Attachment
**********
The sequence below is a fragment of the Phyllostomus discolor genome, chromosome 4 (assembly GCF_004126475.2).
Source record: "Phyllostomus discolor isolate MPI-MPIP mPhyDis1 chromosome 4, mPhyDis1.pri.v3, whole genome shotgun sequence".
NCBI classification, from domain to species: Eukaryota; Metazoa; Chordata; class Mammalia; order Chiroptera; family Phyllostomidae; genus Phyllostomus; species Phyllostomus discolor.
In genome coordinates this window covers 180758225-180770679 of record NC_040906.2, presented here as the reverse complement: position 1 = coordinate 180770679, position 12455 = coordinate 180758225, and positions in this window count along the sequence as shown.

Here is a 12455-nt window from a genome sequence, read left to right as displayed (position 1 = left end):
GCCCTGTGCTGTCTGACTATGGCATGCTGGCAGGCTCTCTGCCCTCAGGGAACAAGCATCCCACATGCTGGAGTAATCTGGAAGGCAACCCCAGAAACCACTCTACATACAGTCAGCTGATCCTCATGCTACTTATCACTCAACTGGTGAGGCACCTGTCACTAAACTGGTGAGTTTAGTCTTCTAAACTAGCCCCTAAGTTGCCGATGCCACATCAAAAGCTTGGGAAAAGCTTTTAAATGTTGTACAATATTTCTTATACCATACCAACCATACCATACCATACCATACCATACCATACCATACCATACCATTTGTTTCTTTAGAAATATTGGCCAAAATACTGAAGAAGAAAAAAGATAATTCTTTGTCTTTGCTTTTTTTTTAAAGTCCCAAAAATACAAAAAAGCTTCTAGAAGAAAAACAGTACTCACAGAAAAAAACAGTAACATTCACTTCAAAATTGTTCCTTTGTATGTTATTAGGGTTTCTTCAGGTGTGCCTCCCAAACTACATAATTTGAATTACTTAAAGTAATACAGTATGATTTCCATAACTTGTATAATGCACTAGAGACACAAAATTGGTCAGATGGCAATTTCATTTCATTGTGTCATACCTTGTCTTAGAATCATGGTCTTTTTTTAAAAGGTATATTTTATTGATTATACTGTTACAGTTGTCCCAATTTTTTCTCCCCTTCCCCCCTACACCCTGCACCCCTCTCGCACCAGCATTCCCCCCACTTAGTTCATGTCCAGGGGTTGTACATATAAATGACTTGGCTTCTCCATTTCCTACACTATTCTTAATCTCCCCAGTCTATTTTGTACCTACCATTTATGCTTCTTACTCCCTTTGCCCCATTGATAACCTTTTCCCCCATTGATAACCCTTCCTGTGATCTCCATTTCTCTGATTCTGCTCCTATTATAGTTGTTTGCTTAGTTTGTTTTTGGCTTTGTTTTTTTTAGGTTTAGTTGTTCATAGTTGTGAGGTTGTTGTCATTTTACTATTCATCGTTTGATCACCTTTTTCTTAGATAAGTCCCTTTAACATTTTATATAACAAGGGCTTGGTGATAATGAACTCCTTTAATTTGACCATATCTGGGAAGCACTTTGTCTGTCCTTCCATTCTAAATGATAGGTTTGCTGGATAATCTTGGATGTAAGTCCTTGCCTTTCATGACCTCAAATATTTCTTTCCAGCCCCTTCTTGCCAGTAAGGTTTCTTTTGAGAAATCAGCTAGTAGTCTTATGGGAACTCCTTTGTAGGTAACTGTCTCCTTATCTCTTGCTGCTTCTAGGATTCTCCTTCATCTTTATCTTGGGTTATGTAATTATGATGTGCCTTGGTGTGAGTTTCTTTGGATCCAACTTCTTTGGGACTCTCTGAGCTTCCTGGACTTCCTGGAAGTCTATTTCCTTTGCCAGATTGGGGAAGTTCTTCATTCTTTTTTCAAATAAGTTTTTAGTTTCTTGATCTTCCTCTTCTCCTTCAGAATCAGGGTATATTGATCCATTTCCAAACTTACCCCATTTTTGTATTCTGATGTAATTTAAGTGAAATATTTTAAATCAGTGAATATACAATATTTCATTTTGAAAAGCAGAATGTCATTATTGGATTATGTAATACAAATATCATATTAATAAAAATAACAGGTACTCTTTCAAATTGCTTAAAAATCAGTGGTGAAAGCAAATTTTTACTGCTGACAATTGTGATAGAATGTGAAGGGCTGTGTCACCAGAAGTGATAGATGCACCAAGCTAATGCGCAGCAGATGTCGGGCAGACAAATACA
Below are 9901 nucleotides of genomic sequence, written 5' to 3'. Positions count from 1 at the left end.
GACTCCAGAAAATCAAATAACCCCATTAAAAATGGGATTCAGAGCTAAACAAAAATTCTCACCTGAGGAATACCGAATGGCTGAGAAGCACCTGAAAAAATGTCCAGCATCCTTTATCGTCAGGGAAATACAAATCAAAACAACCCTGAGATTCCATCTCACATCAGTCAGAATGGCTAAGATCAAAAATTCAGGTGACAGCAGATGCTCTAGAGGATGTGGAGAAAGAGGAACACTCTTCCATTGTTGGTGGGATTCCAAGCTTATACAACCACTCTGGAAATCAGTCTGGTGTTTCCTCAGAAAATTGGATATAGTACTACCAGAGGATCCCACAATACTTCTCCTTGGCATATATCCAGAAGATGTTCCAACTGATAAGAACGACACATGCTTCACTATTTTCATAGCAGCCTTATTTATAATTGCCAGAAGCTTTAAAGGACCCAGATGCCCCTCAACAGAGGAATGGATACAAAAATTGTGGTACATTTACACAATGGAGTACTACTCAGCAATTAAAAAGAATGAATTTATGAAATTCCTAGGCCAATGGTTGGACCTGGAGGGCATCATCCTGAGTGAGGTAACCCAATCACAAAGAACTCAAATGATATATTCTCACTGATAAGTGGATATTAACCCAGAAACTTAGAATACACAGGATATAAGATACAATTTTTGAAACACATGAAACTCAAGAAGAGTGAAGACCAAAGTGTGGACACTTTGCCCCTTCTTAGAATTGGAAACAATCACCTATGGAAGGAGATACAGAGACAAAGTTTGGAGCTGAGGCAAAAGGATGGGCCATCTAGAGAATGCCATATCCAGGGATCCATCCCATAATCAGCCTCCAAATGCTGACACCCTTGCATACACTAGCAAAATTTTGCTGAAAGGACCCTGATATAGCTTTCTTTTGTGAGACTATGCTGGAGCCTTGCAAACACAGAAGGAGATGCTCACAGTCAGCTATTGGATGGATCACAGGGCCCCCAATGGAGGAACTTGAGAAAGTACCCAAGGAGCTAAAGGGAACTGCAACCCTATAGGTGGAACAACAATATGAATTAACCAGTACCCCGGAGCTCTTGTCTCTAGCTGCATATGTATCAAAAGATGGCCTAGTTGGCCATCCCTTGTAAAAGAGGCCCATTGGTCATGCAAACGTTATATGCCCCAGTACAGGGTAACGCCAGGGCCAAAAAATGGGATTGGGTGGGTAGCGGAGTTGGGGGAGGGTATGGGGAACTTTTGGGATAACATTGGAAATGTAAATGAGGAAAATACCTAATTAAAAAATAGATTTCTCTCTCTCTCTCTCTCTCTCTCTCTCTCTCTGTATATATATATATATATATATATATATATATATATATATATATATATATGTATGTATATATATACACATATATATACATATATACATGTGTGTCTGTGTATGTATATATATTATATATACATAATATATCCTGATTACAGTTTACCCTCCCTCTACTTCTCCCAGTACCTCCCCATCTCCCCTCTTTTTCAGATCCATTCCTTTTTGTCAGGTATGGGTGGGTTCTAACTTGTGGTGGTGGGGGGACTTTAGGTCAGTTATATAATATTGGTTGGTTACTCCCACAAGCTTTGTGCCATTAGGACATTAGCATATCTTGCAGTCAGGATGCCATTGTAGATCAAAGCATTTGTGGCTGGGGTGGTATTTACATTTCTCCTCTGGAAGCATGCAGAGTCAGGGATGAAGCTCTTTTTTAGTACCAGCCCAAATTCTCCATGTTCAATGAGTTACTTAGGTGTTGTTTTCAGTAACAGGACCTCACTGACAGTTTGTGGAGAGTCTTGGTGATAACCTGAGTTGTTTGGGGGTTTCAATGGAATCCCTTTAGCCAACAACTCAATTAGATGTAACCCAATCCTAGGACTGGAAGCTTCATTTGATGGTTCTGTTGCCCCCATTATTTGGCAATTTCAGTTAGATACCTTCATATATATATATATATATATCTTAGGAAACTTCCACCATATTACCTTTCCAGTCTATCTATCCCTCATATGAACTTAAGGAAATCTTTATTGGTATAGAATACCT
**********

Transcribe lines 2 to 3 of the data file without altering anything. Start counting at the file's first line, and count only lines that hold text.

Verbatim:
Source record: "Phyllostomus discolor isolate MPI-MPIP mPhyDis1 chromosome 4, mPhyDis1.pri.v3, whole genome shotgun sequence".
NCBI classification, from domain to species: Eukaryota; Metazoa; Chordata; class Mammalia; order Chiroptera; family Phyllostomidae; genus Phyllostomus; species Phyllostomus discolor.